Thursday, August 19, 2021

Uncomfortable truths: Sheffield’s links to the transatlantic slave trade

Désirée Reynolds recently joined us at Sheffield City Archives as Writer in Residence. She is exploring our vast holdings of records in a quest to uncover Black and Brown voices and the hidden lives of other marginalised peoples - those living on the periphery of society. Désirée writes about identity, the notion of home and belonging, rootlessness and invisibility - all of which are becoming recurring themes as she leafs through page after page of faded handwriting in the archives.

This is not the first time she has looked to the archives for narratives. In 2019, she wrote Born on Sunday, Silent, a powerful short story (published in ‘The Book Of Sheffield’ by Comma Press) about the unmarked grave of an African child dating from the early 1900s. The story is told by a child spirit called Kai Akosua Mansah who wanders through Sheffield’s libraries and archives uncovering her own past, searching for lost truths. As she found, Sheffield’s own archives don’t always reveal the full tale - “looking for Sheffield’s past is not easy” says Désirée, “the things that get left out tell a story all of their own.” Moreover, as one reviewer noted, one of the uncomfortable truths the story highlights is “the city’s shameful collusion in a racist and imperial past”.

This is an important area that has come under scrutiny in recent months culminating in the Race Equality Commission which is examining the nature, extent, causes and impacts of racism and race inequality within the city. Among the many recommendations, academics have pinpointed the need for greater archival research into Sheffield’s involvement in the slave trade - the extent to which the city prospered from the trade in African slaves, an understanding of who was involved and the means by which they benefited directly or indirectly, and the amount of capital that was generated by slavery which fed into the close social networks in Sheffield.  Answers to these questions are harder to come by than in port-cities such as Liverpool or Bristol where the accrued economic benefits of slavery are well-known.

Only a few weeks ago, Désirée came across one of the most arresting documents we have found to date. Following our last project blog, local researcher Terry Howard got in touch mentioning that he’d come across a reference that might be of interest in the little-known ‘Ronksley Collection’ - an assembly of original archives and transcripts compiled by Mr J.G. Ronksley (1851-1916) of Sheffield.  Crucially, Mr Ronksley had meticulously transcribed thousands of pages of documents that were later auctioned off in the 19th century and have long-since disappeared. The transcripts survive in the archives.  Among these - a reference of great significance:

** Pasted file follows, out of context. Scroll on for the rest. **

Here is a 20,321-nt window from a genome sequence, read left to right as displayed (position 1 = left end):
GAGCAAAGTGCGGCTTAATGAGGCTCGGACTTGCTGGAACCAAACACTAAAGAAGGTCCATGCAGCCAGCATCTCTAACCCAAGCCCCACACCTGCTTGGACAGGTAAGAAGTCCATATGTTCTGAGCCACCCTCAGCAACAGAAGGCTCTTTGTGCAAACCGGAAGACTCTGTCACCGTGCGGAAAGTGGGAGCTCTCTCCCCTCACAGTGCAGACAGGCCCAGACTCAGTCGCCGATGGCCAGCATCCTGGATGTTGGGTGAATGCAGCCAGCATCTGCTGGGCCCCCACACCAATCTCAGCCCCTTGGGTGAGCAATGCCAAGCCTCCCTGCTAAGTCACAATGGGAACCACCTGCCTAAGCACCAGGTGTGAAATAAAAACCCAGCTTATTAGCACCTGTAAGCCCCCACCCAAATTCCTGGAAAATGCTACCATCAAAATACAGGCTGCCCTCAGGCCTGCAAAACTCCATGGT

An inventory of goods of Reginald Wilson (deceased) of Broomhead Hall, Sheffield, 1694, giving the value of black slaves. Alongside French pistols and pearl necklaces, the following names are given:

1 negro boy named Mingo £24

2 negro women £45

1 negro named Hector £25

1 negro woman £28

1 negro named Debby £25

“Sometimes when looking at this, as a Black creative we often have to ask ourselves, is this something that is useful?

Why do we always look at Black pain porn and not at the other stories?

Our history is not only slavery, but also the centuries before, why root it in this?

Why is it that these are the stories that get funded? Delivered? Written about? I get that. I get that it often feels that this is all anyone wants to engage with. I get that we are more than this. I agree.


I think about the silences. The structured absences.

I think about what it means for a writer like me to look at this. I know I may never find their real names but since these are the ones that I’ve found then this is what I have. 

I need to say to these people, with names that aren’t theirs,

‘I see you’.

Speak the unspeakable.

We must see archives as a source of reparative justice.

We were always here.”

The Wilson family were a prominent family who lived at Broomhead Hall in Bradfield - they had extensive business interests in plantations and slaves in Jamaica. Although Reginald Wilson died in 1692 (killed during an earthquake in Jamaica), the wealth accumulated from the slave trade passed down the generations. The will of John Wilson (dated 22 Jan 1762) in Sheffield Archives mentions ‘lands, tenements, plantations and hereditaments in the island of Jamaica in America’ formerly belonging to his great uncle, Reginald Wilson. And the executors of the will? Wilson’s relatives - John Trevers Younge of Sheffield, mercer and Thomas Staniforth of Liverpool, merchant (and slave trader).

Sheffield is often lauded as a centre for radical anti-slavery protest; while this is undoubtedly true, it is only part of the story. The less palatable truths are just below the surface, they’re buried in the archives, we just need to find them.

The Archives and Reparative Justice (Off The Shelf event)

Writer Désirée Reynolds and archivist Cheryl Bailey will be delivering an illustrated talk discussing Désirée's work as Writer In Residence at Sheffield Archives and the hidden voices that will inform her next book. The 'Take It To The Streets' project aims to bring the Black and marginalised voices out of the archive, provide some form of reparative justice and to bring to the public a Sheffield past that has not been looked at on this scale before.

Millennium Galleries, 12:30-13:30, Thursday 21 October 2021 (tickets available soon)

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